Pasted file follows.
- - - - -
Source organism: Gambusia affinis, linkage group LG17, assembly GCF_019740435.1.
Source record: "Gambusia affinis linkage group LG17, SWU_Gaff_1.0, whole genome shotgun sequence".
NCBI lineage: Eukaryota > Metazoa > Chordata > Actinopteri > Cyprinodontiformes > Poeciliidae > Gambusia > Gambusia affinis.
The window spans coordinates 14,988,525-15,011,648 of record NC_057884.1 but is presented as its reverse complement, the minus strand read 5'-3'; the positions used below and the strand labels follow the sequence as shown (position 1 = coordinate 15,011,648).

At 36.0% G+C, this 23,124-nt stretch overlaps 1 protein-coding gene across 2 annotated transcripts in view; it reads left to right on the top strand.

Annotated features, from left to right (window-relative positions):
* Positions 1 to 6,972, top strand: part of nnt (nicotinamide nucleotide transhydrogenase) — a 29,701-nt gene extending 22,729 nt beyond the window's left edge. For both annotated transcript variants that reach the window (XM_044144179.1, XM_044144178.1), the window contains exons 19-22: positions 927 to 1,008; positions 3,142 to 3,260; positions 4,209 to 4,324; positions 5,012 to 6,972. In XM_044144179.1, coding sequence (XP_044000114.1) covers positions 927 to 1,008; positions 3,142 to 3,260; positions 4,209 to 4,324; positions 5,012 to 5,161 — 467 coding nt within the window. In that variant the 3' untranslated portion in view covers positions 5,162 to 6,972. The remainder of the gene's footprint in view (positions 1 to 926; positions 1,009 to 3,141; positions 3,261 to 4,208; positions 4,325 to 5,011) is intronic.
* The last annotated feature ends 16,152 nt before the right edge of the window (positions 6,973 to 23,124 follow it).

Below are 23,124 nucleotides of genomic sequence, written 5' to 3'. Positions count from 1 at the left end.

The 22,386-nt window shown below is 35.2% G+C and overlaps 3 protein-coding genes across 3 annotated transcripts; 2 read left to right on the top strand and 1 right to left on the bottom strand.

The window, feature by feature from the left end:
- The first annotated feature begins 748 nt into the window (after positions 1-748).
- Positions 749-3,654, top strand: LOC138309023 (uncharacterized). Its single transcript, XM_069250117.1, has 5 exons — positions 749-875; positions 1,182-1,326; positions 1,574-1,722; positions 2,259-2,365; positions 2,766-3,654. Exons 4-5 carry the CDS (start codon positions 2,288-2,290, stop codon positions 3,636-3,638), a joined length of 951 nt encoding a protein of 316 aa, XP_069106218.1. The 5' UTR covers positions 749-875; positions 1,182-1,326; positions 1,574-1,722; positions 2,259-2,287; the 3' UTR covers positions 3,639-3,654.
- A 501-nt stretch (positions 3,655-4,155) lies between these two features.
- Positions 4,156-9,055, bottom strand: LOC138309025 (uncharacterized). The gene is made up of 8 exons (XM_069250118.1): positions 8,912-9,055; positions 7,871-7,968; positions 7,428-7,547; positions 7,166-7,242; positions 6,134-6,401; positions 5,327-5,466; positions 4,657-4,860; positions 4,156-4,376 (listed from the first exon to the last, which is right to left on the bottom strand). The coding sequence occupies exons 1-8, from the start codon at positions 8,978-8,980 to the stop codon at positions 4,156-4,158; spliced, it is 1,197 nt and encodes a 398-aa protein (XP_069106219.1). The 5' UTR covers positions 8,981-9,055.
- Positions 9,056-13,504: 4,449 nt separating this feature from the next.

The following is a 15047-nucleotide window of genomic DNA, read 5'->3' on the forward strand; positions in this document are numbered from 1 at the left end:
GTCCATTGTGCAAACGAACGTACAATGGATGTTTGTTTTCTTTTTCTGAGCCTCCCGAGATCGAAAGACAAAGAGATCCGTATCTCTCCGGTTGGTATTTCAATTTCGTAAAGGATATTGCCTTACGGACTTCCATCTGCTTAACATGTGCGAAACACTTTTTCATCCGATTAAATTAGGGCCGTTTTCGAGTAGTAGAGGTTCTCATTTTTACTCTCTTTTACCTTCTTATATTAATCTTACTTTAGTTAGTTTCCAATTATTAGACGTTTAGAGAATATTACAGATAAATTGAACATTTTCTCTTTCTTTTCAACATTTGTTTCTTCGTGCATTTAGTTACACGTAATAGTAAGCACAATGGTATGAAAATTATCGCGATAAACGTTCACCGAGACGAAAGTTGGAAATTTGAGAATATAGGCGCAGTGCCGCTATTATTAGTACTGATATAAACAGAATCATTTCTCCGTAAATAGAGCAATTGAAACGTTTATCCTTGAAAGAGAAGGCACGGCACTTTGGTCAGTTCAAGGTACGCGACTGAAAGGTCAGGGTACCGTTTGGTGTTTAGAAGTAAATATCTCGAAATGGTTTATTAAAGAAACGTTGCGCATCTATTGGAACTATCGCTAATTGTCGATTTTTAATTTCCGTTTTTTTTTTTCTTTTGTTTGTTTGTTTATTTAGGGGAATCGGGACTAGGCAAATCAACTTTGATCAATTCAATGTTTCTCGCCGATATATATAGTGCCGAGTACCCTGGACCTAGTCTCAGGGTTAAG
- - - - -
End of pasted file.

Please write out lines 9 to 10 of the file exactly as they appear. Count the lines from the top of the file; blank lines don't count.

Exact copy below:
Below are 23,124 nucleotides of genomic sequence, written 5' to 3'. Positions count from 1 at the left end.

The 22,386-nt window shown below is 35.2% G+C and overlaps 3 protein-coding genes across 3 annotated transcripts; 2 read left to right on the top strand and 1 right to left on the bottom strand.